The only international treaty on cybercrime is the Convention on Cybercrime issued by the Council of Europe in 2001. The Convention on Cybercrime is applicable to European Union (EU) member countries as well as to four non-European signatory countries, namely the US, South Africa, Japan and Canada.
Electronic data physically hosted in the EU is controlled under EU regulations. These regulations can be extended beyond EU territory through ‘safe harbour’ arrangements and tailor-made service agreements. However, data can still be subject to ‘local’ regulations. Examples include the US Patriot Act, which was established to protect the US from acts of terrorism following the 911 attacks in 2001. In essence, this allows the US government to obtain any information stored on US territory (including those in ‘safe harbours’) or any other jurisdiction when managed by a US-headquartered organisation.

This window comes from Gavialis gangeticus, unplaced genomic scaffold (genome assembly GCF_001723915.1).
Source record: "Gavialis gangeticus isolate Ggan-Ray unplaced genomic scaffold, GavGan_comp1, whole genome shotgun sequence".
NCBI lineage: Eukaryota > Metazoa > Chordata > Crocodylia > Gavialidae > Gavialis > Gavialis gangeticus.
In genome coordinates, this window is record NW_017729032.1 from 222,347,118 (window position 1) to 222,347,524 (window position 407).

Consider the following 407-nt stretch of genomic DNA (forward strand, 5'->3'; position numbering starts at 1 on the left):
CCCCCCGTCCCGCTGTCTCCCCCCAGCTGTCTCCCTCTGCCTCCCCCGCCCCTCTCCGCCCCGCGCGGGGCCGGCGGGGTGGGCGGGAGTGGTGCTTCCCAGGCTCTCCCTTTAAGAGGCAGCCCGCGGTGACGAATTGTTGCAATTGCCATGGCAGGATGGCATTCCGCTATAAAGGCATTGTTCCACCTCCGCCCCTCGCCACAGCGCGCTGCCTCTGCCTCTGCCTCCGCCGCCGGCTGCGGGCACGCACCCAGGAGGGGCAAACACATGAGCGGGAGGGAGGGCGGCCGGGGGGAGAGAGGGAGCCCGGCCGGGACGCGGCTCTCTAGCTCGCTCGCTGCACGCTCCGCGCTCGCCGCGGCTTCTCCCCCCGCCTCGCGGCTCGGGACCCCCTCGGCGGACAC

To capture the full economic potential of the cloud, governments need to better harmonise their policies to facilitate the flow of data across borders globally.
Compliance professionals should also consider the issue of data privacy. Hong Kong’s data privacy rights could be at risk where personal information is stored in the cloud. There is currently no comprehensive law to control the storage of personal data abroad where a service provider stores personal data in the cloud. Too little attention has been paid to this issue in Hong Kong and regulators should be monitoring the scale and implications of cloud computing in Hong Kong.
There is also the issue of compliance with overseas privacy and information security laws. There has been increased legislation and regulation in this newly developing area, the UK for example has brought in the Data Protection Act; the Privacy and Electronic Communications Regulations; the Official Secrets Act; and the ACPO & Computer Misuse Act.